Guidelines for managing raised blood pressureBMJ 1996; 313 doi: https://doi.org/10.1136/bmj.313.7049.64 (Published 13 July 1996) Cite this as: BMJ 1996;313:64
- Rodney T Jackson,
- David L Sackett
- Associate professor Department of Community Health, University of Auckland, Auckland, New Zealand
- Professor NHS Research and Development Centre for Evidence Based Medicine, Oxford Radcliffe NHS Trust, Oxford OX3 9DU
Evidence based or evidence burdened?
Randomised controlled trials have consistently shown that lowering blood pressure by about 10-12 mm Hg systolic and 5-6 mm Hg diastolic reduces the relative risk of stroke by about 40% and of coronary disease by about 15%.1 This relative reduction in risk is similar whatever the blood pressure before treatment and the absolute risk of cardiovascular disease. Moreover, the reduction in risk occurs surprisingly quickly; the average time from the start of treatment to a significant impact on major cardiovascular outcomes is only about two and a half years.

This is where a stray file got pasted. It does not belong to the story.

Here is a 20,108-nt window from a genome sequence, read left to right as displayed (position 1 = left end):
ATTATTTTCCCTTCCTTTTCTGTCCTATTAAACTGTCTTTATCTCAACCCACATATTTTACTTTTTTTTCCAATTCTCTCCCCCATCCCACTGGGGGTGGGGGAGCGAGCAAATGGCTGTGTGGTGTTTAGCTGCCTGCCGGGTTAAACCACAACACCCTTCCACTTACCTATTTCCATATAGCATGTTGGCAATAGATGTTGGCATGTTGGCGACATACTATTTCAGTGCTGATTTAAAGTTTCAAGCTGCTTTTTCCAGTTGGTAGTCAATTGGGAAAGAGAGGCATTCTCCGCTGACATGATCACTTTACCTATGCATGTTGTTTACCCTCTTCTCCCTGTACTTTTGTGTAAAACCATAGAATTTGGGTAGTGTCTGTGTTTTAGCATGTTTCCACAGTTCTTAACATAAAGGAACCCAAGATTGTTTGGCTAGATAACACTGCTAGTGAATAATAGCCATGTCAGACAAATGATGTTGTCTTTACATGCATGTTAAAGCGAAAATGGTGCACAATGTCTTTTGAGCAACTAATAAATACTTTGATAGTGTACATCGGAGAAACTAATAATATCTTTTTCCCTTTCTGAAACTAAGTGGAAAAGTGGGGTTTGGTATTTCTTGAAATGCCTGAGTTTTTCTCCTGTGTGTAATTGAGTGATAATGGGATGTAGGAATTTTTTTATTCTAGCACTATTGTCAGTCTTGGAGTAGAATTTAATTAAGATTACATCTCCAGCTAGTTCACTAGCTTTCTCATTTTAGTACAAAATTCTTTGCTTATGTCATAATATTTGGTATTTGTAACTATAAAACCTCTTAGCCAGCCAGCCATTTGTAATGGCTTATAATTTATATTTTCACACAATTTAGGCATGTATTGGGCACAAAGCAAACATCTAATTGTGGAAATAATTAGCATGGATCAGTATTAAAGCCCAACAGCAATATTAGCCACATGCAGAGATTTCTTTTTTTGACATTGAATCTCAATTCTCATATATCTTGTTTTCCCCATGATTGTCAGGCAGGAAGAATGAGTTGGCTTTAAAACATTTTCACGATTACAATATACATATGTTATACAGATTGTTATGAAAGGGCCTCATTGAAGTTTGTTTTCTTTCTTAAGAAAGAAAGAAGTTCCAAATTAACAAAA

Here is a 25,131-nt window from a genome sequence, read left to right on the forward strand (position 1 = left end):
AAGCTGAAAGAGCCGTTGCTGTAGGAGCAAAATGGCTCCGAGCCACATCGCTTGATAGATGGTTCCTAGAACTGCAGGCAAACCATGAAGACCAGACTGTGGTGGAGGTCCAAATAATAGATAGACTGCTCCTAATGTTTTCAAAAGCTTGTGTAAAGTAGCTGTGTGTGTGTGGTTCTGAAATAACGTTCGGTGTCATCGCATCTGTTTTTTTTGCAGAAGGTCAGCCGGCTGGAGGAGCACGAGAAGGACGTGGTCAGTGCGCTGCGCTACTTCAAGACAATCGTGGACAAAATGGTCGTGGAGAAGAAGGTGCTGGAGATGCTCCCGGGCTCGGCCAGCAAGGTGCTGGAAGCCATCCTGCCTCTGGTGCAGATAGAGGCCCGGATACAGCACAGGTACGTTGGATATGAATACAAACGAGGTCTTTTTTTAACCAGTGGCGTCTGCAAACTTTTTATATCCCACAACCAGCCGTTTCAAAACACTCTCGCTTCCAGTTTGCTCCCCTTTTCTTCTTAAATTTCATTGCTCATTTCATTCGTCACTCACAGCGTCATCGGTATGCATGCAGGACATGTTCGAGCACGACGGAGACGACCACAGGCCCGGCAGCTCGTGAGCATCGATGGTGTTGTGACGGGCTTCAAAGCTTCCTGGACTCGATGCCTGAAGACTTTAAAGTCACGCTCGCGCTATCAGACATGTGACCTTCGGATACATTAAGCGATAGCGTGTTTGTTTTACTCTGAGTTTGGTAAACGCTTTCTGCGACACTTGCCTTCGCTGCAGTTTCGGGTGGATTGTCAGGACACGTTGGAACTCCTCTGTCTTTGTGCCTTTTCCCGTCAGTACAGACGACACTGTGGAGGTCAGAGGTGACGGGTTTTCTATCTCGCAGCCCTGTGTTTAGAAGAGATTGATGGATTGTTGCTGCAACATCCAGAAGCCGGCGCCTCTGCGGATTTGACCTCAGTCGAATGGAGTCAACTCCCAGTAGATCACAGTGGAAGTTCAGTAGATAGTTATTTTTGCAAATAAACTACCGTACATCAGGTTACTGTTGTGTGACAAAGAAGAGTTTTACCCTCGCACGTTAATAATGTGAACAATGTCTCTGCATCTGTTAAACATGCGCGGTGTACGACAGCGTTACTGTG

This convincing evidence of a large and rapid relative benefit from treatment has led national and international bodies to recommend that a substantial proportion of adults be considered for long term drug treatment. In 1993 at least one international and three national guidelines on managing raised blood pressure were published.2 3 4 5 All were based on the same data, yet when Fahey and Peters (p 93) applied the various guidelines to a typical population of patients treated for hypertension in British general practice, only about a third of the patients met the treatment criteria of all four guidelines.6
The authors of all of these guidelines (including one …